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Unformatted text preview: Economics 100B Professor Steven Wood 2/1/07 Lecture 6 ASUC Lecture Notes Online (formerly Black Lightning) is the only authorized note-taking service at UC Berkeley. Please do not share, copy or illegally distribute these notes. Our non-profit, student-run program depends on your individual subscription for its continued existence. These notes are copyrighted by the University of California and are for your personal use only. Sharing or copying these notes is illegal and could end note taking for this course NEWS The Department of Congress released their fourth quarter GDP numbers ( www.congress.gov ). The economy grew at a 3.5% annual rate, fairly fast. This increase was due to personal spending, exports, and government spending. The residential fixed investment, private inventory investment, and imports helped bring GDP down a bit (they are subtracted from GDP). This GDP report goes along the lines of how we talked about GDP last week. Another important event was that the Federal Open Market Committee (FOMC) of the Federal Reserve decided to maintain the Federal Funds rate at 5.25%. The Fed feels that the economy seems likely to expand at a moderate pace over the coming quarters. They feel inflation pressures will moderate over time as well but that high resource utilization (low unemployment, high capacity utilization rate) has the potential to sustain inflation pressures. The final statement of the Fed, called the ‘Balance of Risks’ or Bias Statement, tells us that some inflation risks remain and that they might need to raise interest rates. These meetings are usually when the FOMC dictate new policy. Tomorrow morning, the Department of Labor will release employment statistics from January including unemployment and employment numbers. Knowing how much job creation takes place is an important indicator of the health of the economy. We will examine this Tuesday. LECTURE Working with the Solow Growth Model Today, we will discuss what happens if n-dot changes, delta changes, c changes, or A changes. Graph of The Solow Growth Model A Y/N=A*f(K/N) Ib/N=(n-dot+d)*(K/N) S/N=v*(Y/N)=(Ia/N) Y/N, S/N, Ia/N K/N (K/N)a Notice how the investment line and the savings line intersect. This is a very important point. Assume we are at this point, called the steady-state point (Point A on the graph). (Little a’s next to values indicate they are steady-state values). What Happens if n-dot changes? The difference between a change in N and a change in n-dot: ASUC Lecture Notes Online Economics 100B 2/1/07 Sharing or copying these notes is illegal and could end note taking for this course 2 1) A change in the number of workers ( N) is a sudden large one-time change in the number of workers that we have. (Think disease, famine, and immigration)....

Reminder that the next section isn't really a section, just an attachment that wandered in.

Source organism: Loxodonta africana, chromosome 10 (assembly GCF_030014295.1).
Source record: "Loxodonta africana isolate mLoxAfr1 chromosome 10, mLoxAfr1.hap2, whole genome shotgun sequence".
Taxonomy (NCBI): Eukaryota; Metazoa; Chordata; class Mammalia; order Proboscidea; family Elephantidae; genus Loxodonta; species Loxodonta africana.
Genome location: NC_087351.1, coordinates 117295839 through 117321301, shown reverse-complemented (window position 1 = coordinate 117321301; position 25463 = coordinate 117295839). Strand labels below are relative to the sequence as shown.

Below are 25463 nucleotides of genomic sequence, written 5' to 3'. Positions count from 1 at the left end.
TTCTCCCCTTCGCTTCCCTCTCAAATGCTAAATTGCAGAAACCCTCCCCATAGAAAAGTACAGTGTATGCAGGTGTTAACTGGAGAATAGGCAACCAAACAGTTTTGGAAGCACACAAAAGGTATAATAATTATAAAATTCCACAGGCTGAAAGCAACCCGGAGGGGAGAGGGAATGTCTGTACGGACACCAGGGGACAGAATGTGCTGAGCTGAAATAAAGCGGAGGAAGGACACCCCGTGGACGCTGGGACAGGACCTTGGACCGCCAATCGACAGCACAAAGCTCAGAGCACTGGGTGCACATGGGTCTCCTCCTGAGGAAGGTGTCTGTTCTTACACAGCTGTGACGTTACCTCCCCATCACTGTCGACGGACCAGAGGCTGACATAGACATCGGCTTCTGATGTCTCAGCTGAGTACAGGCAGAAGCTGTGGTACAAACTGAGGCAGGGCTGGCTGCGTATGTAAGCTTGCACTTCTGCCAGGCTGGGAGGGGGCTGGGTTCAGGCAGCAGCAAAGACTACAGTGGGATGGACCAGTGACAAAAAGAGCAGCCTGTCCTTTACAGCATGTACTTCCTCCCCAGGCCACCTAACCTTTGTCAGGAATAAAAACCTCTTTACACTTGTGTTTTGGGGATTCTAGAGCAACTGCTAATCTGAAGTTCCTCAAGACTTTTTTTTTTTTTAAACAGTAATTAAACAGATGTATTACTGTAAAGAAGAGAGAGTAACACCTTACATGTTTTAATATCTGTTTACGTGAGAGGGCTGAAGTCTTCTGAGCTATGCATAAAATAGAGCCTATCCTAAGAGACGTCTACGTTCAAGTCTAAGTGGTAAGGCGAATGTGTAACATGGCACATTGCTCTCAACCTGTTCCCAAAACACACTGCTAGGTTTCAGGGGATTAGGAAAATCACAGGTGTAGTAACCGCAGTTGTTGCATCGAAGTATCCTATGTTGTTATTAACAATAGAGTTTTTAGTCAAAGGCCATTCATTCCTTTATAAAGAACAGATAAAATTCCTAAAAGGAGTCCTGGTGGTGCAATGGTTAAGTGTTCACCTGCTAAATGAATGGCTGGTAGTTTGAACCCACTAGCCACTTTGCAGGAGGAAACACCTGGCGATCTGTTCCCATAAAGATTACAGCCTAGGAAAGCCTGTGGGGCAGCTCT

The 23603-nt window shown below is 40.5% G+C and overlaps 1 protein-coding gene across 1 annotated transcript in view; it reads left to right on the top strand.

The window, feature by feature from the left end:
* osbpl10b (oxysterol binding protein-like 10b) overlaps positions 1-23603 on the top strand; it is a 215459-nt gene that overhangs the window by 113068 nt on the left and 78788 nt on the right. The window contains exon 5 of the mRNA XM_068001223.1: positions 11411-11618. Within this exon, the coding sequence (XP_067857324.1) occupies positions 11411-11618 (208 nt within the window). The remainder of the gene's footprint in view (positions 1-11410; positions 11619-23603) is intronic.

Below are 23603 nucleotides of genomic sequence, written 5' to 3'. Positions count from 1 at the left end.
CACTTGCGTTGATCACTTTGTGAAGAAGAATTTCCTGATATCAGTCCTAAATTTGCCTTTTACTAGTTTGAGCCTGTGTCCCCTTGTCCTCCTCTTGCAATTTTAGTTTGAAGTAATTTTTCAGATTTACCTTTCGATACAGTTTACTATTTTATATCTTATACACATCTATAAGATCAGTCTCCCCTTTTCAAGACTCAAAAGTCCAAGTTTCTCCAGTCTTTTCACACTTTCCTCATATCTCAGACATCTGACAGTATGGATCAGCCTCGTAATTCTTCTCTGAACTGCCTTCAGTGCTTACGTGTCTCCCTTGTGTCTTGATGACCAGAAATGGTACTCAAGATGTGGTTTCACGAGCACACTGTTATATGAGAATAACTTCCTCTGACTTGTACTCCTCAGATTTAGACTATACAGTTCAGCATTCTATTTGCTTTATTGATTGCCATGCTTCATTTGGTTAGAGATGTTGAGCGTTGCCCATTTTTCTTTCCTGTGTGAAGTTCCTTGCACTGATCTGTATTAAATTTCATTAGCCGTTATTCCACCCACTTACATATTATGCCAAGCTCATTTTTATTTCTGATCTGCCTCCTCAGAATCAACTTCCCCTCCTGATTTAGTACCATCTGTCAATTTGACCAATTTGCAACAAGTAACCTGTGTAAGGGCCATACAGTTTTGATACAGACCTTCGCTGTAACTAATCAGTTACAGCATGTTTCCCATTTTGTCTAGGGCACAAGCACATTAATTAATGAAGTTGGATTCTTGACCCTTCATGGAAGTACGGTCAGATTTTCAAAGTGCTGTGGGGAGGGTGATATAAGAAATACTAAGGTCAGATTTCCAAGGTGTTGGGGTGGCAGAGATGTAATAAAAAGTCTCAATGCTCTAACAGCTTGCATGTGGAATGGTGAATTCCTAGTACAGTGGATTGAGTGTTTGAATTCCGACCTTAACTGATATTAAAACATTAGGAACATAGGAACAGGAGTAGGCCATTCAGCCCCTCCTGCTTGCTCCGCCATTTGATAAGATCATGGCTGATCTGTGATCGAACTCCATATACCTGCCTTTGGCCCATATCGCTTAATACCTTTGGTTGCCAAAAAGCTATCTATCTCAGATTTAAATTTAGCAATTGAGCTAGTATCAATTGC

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- Spring '04
- Economics, Capital accumulation, Lecture Notes Online, K/N